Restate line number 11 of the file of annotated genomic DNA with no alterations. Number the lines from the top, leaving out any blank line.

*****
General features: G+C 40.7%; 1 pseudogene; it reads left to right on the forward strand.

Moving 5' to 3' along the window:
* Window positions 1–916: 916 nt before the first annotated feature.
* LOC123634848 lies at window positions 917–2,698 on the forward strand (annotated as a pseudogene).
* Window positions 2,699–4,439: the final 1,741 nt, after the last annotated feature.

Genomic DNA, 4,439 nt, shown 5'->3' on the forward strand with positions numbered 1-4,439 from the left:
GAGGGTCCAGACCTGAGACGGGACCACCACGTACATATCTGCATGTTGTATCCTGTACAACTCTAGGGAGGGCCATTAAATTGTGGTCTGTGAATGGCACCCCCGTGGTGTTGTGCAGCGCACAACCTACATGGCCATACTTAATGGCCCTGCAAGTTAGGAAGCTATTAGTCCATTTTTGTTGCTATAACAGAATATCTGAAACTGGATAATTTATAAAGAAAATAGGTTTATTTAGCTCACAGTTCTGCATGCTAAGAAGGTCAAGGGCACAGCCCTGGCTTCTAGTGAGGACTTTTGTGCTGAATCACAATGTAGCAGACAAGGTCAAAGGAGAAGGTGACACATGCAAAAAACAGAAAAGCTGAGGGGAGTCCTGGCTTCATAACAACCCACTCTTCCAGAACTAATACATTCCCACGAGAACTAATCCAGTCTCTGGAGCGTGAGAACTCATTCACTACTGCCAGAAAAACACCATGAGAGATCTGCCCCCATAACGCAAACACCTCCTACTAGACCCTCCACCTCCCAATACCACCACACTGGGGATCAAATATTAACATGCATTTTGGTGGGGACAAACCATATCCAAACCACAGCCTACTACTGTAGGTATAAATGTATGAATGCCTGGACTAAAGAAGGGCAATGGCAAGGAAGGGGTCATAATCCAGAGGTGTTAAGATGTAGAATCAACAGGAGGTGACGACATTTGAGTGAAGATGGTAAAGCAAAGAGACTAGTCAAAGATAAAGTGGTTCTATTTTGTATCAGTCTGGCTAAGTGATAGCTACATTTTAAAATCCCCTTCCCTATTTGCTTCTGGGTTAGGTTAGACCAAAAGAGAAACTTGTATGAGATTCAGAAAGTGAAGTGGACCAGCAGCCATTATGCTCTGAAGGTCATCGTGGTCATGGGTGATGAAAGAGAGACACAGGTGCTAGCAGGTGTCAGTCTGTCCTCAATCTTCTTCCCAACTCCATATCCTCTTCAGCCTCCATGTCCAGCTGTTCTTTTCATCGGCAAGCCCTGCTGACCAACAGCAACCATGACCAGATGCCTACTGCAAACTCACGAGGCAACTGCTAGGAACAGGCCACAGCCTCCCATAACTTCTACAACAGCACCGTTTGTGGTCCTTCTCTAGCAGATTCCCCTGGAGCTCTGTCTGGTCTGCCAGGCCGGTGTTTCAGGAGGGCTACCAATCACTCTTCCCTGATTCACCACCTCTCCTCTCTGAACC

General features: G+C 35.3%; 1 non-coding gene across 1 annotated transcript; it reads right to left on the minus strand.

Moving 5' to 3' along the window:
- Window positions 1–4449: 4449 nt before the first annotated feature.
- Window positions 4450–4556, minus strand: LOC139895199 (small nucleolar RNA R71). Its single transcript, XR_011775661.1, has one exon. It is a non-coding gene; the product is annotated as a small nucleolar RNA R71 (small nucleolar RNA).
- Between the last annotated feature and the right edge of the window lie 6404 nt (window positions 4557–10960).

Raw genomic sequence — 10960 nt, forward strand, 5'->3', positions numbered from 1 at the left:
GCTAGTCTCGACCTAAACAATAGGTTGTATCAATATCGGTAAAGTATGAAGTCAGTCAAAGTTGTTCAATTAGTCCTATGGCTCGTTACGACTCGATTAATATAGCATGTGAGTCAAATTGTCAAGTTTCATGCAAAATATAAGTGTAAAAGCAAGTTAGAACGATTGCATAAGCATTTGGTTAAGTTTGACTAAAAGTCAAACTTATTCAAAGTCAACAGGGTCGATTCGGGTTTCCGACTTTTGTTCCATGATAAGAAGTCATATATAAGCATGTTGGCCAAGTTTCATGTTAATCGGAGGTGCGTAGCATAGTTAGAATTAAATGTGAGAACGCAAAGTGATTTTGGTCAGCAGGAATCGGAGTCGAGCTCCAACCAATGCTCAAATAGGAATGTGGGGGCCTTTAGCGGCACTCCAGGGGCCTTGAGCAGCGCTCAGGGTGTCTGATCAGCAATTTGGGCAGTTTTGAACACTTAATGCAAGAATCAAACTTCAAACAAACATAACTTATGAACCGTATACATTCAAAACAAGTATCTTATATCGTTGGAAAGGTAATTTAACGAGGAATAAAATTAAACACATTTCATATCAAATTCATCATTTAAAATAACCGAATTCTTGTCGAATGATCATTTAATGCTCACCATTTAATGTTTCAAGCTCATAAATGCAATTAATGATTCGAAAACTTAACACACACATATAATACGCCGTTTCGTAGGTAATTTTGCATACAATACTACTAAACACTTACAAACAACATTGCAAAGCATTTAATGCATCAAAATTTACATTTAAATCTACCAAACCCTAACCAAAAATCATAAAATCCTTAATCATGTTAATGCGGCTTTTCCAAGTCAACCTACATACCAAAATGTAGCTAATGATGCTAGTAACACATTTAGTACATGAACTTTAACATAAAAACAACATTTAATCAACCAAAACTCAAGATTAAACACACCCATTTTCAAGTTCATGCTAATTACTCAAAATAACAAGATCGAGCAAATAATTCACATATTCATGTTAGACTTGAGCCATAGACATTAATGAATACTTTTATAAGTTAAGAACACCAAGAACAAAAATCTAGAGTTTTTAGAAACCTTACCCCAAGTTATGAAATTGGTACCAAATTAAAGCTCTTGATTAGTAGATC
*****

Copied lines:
- Window positions 4450–4556, minus strand: LOC139895199 (small nucleolar RNA R71). Its single transcript, XR_011775661.1, has one exon. It is a non-coding gene; the product is annotated as a small nucleolar RNA R71 (small nucleolar RNA).